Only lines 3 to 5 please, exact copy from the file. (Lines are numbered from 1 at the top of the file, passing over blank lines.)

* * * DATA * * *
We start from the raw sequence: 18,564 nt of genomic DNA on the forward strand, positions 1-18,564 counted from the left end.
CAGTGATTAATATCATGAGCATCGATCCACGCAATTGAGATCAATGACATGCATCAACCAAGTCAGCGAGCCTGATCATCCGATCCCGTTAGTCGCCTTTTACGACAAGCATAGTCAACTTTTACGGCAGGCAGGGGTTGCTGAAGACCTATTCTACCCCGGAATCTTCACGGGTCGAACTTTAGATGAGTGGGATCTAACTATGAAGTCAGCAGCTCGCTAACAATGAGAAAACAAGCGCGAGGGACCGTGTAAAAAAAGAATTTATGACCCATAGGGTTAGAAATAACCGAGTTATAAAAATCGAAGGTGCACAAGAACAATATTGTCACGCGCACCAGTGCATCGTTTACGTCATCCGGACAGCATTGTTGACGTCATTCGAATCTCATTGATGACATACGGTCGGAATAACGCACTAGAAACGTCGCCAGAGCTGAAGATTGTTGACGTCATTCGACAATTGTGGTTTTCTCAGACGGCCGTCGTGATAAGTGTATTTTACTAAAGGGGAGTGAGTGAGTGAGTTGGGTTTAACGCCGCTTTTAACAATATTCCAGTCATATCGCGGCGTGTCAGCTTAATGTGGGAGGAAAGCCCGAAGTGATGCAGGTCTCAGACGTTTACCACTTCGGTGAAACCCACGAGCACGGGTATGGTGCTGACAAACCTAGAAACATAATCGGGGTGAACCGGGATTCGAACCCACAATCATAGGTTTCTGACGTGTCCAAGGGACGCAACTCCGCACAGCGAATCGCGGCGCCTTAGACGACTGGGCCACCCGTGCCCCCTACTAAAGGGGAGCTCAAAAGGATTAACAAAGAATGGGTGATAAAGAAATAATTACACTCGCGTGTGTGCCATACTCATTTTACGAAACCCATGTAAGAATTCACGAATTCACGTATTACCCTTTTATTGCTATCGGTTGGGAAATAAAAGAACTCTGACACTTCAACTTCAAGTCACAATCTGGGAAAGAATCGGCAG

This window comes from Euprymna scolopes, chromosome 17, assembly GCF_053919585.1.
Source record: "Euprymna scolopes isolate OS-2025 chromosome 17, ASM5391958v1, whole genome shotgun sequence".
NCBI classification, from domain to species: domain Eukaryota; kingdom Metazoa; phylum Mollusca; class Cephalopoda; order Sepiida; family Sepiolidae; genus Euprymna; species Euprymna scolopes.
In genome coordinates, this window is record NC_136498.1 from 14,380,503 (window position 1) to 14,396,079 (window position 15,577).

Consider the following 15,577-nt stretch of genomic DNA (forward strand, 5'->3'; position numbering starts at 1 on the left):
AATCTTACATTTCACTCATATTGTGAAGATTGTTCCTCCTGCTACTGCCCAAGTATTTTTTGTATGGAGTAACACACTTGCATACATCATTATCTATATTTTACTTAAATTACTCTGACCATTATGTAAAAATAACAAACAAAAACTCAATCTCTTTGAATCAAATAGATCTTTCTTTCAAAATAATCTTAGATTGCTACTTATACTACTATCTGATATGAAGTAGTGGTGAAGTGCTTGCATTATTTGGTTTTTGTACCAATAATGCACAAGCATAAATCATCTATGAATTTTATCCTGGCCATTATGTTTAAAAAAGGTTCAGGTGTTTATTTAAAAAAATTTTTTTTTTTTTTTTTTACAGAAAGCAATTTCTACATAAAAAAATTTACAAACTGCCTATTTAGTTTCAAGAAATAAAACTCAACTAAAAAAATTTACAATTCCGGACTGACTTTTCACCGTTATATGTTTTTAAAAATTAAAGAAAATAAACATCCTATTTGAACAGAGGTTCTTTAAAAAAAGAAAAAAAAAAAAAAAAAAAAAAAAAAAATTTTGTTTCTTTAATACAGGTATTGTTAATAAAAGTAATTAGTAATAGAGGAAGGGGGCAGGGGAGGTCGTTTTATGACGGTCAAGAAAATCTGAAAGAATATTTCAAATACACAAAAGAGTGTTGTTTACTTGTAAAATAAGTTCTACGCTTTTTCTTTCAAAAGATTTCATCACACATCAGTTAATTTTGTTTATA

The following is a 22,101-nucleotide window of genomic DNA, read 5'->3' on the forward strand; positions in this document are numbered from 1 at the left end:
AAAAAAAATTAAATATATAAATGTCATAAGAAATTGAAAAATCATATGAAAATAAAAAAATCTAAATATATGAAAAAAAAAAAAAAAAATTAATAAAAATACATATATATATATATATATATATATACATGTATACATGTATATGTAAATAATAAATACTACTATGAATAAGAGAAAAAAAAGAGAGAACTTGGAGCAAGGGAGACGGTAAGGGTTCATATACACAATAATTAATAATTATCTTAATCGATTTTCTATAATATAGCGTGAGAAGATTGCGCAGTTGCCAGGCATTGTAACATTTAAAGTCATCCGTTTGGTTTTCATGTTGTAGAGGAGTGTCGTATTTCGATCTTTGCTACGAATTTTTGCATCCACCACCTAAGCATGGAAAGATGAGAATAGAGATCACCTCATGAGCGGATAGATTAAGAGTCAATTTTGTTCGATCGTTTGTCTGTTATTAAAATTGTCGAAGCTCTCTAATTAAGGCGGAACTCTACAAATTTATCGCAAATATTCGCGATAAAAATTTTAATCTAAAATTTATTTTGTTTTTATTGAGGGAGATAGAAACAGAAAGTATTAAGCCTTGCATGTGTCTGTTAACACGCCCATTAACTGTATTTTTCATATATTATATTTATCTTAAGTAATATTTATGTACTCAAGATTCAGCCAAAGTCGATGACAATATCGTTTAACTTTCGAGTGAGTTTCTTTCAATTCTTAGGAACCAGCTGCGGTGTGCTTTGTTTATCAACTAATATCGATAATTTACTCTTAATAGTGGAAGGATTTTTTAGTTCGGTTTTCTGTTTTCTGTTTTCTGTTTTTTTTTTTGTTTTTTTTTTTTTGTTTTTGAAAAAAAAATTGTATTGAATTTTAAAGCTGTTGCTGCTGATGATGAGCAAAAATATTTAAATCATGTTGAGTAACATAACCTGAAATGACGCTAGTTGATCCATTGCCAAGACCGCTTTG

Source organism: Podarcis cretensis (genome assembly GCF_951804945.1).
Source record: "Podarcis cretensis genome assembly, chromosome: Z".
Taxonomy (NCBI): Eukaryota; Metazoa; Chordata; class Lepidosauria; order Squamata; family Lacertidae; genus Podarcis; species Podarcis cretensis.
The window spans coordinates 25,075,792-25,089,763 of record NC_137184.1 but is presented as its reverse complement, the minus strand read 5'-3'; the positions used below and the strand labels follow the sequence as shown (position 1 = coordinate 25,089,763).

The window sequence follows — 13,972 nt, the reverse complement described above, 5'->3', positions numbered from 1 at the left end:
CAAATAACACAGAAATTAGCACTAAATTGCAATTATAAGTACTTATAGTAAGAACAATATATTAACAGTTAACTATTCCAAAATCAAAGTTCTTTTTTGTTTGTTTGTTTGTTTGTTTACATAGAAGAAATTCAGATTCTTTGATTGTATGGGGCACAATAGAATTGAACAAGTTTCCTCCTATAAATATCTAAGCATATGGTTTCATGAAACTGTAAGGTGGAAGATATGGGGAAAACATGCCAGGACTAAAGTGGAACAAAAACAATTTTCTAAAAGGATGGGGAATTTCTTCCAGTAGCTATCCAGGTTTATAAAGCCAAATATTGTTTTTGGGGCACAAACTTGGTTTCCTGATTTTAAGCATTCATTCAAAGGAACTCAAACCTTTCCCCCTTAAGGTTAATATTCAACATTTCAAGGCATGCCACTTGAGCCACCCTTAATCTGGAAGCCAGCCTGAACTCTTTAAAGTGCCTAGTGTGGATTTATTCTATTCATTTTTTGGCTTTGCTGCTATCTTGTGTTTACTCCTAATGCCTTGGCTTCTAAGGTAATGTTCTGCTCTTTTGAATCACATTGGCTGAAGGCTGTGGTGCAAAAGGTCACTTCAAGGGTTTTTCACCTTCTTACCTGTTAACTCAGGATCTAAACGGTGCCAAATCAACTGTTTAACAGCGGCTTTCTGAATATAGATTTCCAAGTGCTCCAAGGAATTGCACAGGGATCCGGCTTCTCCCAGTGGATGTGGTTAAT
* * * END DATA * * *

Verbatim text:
This window comes from Euprymna scolopes, chromosome 17, assembly GCF_053919585.1.
Source record: "Euprymna scolopes isolate OS-2025 chromosome 17, ASM5391958v1, whole genome shotgun sequence".
NCBI classification, from domain to species: domain Eukaryota; kingdom Metazoa; phylum Mollusca; class Cephalopoda; order Sepiida; family Sepiolidae; genus Euprymna; species Euprymna scolopes.